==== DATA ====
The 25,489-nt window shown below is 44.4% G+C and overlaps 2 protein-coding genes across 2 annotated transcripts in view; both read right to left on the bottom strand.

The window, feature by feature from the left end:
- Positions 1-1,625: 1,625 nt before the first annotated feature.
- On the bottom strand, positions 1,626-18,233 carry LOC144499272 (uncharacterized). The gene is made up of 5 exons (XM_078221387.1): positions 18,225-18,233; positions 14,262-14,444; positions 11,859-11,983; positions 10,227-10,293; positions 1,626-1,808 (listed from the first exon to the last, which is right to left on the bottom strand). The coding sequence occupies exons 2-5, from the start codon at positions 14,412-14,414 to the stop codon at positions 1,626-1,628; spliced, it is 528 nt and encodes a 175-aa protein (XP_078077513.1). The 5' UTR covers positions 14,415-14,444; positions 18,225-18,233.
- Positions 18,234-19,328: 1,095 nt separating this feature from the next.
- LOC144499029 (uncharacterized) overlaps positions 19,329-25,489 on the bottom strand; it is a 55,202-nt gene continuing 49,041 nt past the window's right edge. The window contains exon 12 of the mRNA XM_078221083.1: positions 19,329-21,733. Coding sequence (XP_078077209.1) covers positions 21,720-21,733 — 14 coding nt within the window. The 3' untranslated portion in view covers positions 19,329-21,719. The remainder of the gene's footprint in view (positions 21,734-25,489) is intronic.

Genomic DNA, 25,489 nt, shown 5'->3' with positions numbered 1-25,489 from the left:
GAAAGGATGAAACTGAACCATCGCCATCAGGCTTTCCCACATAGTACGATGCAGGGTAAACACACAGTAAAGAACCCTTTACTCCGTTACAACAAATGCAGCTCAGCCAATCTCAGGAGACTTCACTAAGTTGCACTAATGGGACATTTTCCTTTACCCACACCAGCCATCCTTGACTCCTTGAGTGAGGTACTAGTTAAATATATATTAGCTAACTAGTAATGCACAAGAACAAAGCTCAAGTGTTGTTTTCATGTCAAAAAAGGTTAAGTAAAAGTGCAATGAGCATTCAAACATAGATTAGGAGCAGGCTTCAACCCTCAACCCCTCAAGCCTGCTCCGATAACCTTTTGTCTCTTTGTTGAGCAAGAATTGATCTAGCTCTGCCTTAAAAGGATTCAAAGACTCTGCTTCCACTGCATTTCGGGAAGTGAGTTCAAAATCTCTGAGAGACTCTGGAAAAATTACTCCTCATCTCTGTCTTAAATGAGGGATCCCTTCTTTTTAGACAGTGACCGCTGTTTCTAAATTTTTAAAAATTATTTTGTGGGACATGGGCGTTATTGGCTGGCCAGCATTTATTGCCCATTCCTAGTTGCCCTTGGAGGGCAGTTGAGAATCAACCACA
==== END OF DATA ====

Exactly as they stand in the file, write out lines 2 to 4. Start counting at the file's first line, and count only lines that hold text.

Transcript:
The window, feature by feature from the left end:
- Positions 1-1,625: 1,625 nt before the first annotated feature.
- On the bottom strand, positions 1,626-18,233 carry LOC144499272 (uncharacterized). The gene is made up of 5 exons (XM_078221387.1): positions 18,225-18,233; positions 14,262-14,444; positions 11,859-11,983; positions 10,227-10,293; positions 1,626-1,808 (listed from the first exon to the last, which is right to left on the bottom strand). The coding sequence occupies exons 2-5, from the start codon at positions 14,412-14,414 to the stop codon at positions 1,626-1,628; spliced, it is 528 nt and encodes a 175-aa protein (XP_078077513.1). The 5' UTR covers positions 14,415-14,444; positions 18,225-18,233.